Feb 25, 2002
NEW YORK - Certain pain relievers, including aspirin, might actually be able to fight some viruses instead of just treating virus symptoms such as fever, researchers report.
In a laboratory study, investigators in New Jersey have found that the group of pain relievers that inhibit an enzyme known as COX-2 prevent reproduction of a virus called human cytomegalovirus (CMV). This squelching effect, which can be accomplished by aspirin and other drugs, might very well apply to other viruses, according to an independent expert.
Even if the results apply only to CMV, the findings will be important if they're confirmed by clinical studies. CMV infects most adults, without causing illness, but it can be deadly in people with weak immune systems, such as AIDS patients. Also, CMV infection in pregnant women is a leading cause of birth defects, especially hearing impairments.
The effect of inhibition of COX-2 on CMV was first studied several years ago. A laboratory study showed that when muscle cells infected with CMV were treated with aspirin, the reproduction rate of the virus was cut in half.
The current study confirmed this result. When Dr. Thomas E. Shenk of Princeton University and colleagues infected skin cells with CMV, they found that inhibiting COX-2 reduced the virus reproduction rate more than 100-fold. The researchers used three experimental compounds in the study that specifically inhibit COX-2 alone. They also used another drug that is known to inhibit both COX-2 and COX-1, another type of enzyme. Traditional drugs such as aspirin and ibuprofen inhibit both enzymes, but a newer class of drugs, known as COX-2 inhibitors, are more targeted.
But the New Jersey team went further than the other researchers--they showed why inhibitors of COX-2 have this effect. They already knew that the drugs block the production of a naturally occurring chemical in the body called prostaglandin E2. This and other prostaglandins are responsible for the pain, fever and inflammation that develop in a wide range of disorders.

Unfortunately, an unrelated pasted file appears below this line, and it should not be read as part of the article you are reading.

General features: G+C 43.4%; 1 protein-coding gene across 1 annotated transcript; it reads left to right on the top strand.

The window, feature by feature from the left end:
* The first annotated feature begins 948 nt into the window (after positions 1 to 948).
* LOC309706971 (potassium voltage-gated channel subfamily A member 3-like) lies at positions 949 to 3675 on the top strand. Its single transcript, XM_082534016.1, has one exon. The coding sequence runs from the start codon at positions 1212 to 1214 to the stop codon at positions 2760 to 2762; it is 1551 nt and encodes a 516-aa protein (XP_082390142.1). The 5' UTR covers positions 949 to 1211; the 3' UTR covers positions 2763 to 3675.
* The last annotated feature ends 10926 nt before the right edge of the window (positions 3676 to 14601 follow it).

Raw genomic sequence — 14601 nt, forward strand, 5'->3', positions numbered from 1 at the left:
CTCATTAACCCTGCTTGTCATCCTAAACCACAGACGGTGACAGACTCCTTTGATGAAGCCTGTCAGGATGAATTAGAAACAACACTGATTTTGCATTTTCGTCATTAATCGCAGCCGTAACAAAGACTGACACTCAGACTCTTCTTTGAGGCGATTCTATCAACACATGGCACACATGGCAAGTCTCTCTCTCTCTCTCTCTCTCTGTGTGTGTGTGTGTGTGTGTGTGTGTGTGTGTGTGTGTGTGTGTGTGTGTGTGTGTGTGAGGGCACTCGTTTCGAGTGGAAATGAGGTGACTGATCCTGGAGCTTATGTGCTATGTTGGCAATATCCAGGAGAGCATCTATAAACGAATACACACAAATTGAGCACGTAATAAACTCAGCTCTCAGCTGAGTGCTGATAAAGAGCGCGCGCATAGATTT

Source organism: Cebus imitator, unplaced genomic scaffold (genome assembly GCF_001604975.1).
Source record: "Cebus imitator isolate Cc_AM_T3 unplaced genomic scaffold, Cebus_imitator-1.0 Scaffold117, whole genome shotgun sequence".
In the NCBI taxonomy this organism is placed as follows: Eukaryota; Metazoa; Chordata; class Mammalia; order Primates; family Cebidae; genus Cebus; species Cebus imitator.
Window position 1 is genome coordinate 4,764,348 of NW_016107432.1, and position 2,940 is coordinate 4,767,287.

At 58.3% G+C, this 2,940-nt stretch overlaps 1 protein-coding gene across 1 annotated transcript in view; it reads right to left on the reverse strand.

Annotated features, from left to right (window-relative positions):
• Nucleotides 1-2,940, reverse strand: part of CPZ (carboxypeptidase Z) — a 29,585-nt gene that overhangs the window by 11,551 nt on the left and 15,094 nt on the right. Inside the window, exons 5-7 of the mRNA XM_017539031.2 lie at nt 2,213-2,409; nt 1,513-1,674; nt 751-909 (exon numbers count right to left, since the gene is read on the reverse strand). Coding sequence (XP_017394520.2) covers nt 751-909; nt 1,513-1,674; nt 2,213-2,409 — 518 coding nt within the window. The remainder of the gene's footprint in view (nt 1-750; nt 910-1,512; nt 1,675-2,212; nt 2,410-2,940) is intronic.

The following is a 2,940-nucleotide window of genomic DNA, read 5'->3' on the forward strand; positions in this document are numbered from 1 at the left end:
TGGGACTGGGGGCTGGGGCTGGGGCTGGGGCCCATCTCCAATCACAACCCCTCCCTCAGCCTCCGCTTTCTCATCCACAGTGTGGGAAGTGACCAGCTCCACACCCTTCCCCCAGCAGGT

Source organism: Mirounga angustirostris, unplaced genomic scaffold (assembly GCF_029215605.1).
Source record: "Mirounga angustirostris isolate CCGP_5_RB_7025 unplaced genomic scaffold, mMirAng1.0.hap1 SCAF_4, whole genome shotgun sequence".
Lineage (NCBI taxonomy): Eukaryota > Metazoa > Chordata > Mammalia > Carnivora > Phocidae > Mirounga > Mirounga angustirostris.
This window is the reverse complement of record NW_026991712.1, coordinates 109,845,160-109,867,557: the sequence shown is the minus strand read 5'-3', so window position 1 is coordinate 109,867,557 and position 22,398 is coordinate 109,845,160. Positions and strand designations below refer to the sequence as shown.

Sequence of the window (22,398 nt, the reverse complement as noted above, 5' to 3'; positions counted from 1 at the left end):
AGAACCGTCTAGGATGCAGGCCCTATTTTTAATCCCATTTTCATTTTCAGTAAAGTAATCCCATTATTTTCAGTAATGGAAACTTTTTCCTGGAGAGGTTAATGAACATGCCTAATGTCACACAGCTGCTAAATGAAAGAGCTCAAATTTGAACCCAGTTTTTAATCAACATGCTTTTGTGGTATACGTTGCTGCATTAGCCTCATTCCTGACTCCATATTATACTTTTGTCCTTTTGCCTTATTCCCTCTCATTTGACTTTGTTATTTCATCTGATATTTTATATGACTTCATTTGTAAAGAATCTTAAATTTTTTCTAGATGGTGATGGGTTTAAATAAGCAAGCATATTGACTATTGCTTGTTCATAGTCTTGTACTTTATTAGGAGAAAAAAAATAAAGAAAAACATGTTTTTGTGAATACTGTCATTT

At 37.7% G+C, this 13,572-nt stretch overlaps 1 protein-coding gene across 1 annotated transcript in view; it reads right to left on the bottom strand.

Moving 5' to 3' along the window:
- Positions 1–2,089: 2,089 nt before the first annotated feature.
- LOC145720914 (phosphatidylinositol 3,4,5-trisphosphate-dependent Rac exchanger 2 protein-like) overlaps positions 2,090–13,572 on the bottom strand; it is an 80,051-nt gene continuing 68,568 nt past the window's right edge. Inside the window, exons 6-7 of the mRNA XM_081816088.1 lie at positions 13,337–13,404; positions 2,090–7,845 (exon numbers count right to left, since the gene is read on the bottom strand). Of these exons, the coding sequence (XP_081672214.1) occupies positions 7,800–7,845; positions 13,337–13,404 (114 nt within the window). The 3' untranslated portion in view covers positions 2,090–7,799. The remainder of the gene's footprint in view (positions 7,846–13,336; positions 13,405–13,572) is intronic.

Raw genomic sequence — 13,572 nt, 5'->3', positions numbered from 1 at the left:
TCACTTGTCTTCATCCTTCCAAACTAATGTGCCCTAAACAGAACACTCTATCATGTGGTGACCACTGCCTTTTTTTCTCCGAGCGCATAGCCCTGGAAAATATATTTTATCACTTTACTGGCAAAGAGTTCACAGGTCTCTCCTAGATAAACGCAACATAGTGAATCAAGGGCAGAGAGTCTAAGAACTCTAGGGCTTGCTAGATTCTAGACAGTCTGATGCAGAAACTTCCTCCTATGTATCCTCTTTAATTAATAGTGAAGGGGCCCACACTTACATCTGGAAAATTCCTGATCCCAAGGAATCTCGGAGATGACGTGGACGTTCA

Shenk and his associates added to this knowledge by showing that prostaglandin E2 is vital to the reproduction of CMV. They added prostaglandin E2 to CMV-infected cells in which virus reproduction had been blocked by an inhibitor of COX-2. Prostaglandin E2 restored virus reproduction, the researchers report in the Proceedings of the National Academy of Sciences Early Edition, released online February 26.
There is evidence that prostaglandins play a role in the reproduction of other viruses, Dr. Edward Mocarski, Jr. of Stanford University suggests in a journal commentary. An example, he notes, is the herpes simplex virus. One strain of this virus causes cold sores and another causes genital herpes infections.
If scientists confirm that prostaglandins are involved in herpes and other viral infections, drugs that suppress prostaglandins might be "an auxiliary means of controlling infection," according to Mocarski.
SOURCE: Proceedings of the National
Academy of Sciences Early Edition 2002;10.1073/pnas052713799.
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